Sears Canada, Reitmans & Indigo face battle for survival
Sears Canada, Indigo and Reitmans are facing declining sales, revenue and limited growth
Foreign retailers have flooded the Canadian market in recent years opening hundreds of new stores and the pressure may be too much for some long-established retail names in Canada.
“Years of complacency, and a failure to innovate, could spell the end of many Canadian retail brands,” said Craig Patterson, a retail analyst and the founder of the Retail Insider. “Foreign players could obliterate our local retailers.”
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Some chains are close to extinction. Montreal-based Jacob, a presence in virtually every major Canadian shopping centre, is under bankruptcy protection and all of their stores could be shuttered in the next month.
What’s left are stores in secondary markets in frankly average malls- Retail consultant Craig Patterson
Fellow Quebec-based fashion chain Le Chateau, which rose to prominence in the 1980s as a purveyor of clothes to club kids, is facing cash problems. The company’s stock has declined by 85 per cent in the last five years.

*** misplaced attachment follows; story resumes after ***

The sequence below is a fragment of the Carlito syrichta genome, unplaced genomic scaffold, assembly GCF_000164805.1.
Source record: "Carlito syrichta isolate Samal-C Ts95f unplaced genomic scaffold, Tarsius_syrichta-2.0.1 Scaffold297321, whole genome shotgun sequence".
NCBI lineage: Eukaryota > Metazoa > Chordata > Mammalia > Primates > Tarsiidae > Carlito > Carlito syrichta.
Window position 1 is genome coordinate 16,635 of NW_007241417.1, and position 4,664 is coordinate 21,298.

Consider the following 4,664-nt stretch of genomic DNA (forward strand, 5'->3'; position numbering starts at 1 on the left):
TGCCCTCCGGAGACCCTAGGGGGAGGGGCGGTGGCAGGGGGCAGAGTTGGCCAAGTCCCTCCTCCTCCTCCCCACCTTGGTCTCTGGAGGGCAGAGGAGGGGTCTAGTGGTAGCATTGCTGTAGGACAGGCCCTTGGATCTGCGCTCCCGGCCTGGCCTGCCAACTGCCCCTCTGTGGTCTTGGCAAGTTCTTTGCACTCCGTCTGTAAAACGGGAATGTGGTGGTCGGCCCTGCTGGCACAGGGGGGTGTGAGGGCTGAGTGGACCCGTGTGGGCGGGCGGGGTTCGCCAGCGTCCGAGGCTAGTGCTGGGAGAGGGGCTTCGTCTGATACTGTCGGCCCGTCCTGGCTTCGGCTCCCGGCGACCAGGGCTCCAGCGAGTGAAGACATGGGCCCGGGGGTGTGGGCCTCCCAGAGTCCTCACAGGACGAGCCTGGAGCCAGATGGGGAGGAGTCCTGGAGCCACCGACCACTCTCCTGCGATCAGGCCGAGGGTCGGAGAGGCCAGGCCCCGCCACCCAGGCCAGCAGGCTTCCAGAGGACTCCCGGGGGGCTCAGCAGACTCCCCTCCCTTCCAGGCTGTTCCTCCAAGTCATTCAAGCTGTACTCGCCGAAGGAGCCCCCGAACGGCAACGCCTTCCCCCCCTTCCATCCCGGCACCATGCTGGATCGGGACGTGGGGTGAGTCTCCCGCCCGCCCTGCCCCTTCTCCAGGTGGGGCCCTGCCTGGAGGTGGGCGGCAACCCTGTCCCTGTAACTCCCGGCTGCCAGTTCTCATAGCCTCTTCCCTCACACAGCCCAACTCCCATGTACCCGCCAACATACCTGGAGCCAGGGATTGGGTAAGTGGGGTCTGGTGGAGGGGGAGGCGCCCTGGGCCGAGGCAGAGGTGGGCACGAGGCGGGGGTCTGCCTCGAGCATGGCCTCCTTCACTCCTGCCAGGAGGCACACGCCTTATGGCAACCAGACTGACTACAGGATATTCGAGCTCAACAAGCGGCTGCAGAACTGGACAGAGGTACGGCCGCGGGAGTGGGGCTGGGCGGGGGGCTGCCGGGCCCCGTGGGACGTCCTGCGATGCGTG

Other retailers may not be facing their creditors in court, but that move might not be too far behind. New players have had a particularly damaging effect on staples like Sears Canada, Indigo and Reitmans, three chains which face an uncertain future in this country.
"These retailers fear letting go of what made them very successful in the past," said Maureen Atkinson, a retail analyst at J.C. Williams Group. "And they haven't responded fast enough to changing market dynamics."
Sears, an American retailer with a history stretching back to the 19th century, entered the Canadian market in 1953 through a partnership with department store operator Simpson’s.
By the late 1990s, 93 per cent of Canadians lived within a 10-minute drive of a Sears outlet. It capitalized on the mismanagement of the Eaton’s chain and acquired the remaining pieces of Timothy Eaton’s ailing empire in 1999. Revenue subsequently topped out at an impressive $6.36 billion in 2000. That figure has since dropped to under $4 billion last year, as same-store sales have been falling.